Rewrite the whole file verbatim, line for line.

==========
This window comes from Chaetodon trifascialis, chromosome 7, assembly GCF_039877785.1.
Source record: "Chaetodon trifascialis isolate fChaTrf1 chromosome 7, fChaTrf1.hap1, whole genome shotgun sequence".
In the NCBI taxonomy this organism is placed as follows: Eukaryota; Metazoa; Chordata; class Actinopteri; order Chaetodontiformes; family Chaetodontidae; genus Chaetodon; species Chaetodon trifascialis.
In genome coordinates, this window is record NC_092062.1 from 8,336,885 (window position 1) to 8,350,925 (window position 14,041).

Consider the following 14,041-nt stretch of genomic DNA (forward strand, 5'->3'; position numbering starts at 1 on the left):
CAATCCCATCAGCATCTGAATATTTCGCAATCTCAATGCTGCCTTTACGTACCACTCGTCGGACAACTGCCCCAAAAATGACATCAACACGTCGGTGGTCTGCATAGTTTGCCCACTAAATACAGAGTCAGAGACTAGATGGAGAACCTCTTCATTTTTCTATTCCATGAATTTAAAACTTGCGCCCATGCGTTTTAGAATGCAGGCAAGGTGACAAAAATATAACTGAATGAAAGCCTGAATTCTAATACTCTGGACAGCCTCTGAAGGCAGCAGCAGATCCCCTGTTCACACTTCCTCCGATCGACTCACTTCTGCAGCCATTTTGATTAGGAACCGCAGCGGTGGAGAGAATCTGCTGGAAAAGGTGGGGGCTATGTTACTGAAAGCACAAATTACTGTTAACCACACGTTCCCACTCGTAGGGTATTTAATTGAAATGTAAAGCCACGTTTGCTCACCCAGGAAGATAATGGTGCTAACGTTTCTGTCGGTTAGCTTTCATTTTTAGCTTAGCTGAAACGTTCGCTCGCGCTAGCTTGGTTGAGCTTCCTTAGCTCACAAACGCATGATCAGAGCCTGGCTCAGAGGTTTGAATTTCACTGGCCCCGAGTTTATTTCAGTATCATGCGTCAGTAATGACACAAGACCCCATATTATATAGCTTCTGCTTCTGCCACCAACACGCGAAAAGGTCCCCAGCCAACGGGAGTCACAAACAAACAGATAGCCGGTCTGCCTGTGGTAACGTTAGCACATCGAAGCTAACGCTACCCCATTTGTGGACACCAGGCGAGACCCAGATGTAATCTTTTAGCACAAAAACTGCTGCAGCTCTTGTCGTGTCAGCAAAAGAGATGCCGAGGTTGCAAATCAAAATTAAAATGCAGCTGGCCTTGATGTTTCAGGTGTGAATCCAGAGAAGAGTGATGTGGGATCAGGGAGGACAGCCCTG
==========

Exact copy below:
This window comes from Chaetodon trifascialis, chromosome 7, assembly GCF_039877785.1.
Source record: "Chaetodon trifascialis isolate fChaTrf1 chromosome 7, fChaTrf1.hap1, whole genome shotgun sequence".
In the NCBI taxonomy this organism is placed as follows: Eukaryota; Metazoa; Chordata; class Actinopteri; order Chaetodontiformes; family Chaetodontidae; genus Chaetodon; species Chaetodon trifascialis.
In genome coordinates, this window is record NC_092062.1 from 8,336,885 (window position 1) to 8,350,925 (window position 14,041).

Consider the following 14,041-nt stretch of genomic DNA (forward strand, 5'->3'; position numbering starts at 1 on the left):
CAATCCCATCAGCATCTGAATATTTCGCAATCTCAATGCTGCCTTTACGTACCACTCGTCGGACAACTGCCCCAAAAATGACATCAACACGTCGGTGGTCTGCATAGTTTGCCCACTAAATACAGAGTCAGAGACTAGATGGAGAACCTCTTCATTTTTCTATTCCATGAATTTAAAACTTGCGCCCATGCGTTTTAGAATGCAGGCAAGGTGACAAAAATATAACTGAATGAAAGCCTGAATTCTAATACTCTGGACAGCCTCTGAAGGCAGCAGCAGATCCCCTGTTCACACTTCCTCCGATCGACTCACTTCTGCAGCCATTTTGATTAGGAACCGCAGCGGTGGAGAGAATCTGCTGGAAAAGGTGGGGGCTATGTTACTGAAAGCACAAATTACTGTTAACCACACGTTCCCACTCGTAGGGTATTTAATTGAAATGTAAAGCCACGTTTGCTCACCCAGGAAGATAATGGTGCTAACGTTTCTGTCGGTTAGCTTTCATTTTTAGCTTAGCTGAAACGTTCGCTCGCGCTAGCTTGGTTGAGCTTCCTTAGCTCACAAACGCATGATCAGAGCCTGGCTCAGAGGTTTGAATTTCACTGGCCCCGAGTTTATTTCAGTATCATGCGTCAGTAATGACACAAGACCCCATATTATATAGCTTCTGCTTCTGCCACCAACACGCGAAAAGGTCCCCAGCCAACGGGAGTCACAAACAAACAGATAGCCGGTCTGCCTGTGGTAACGTTAGCACATCGAAGCTAACGCTACCCCATTTGTGGACACCAGGCGAGACCCAGATGTAATCTTTTAGCACAAAAACTGCTGCAGCTCTTGTCGTGTCAGCAAAAGAGATGCCGAGGTTGCAAATCAAAATTAAAATGCAGCTGGCCTTGATGTTTCAGGTGTGAATCCAGAGAAGAGTGATGTGGGATCAGGGAGGACAGCCCTG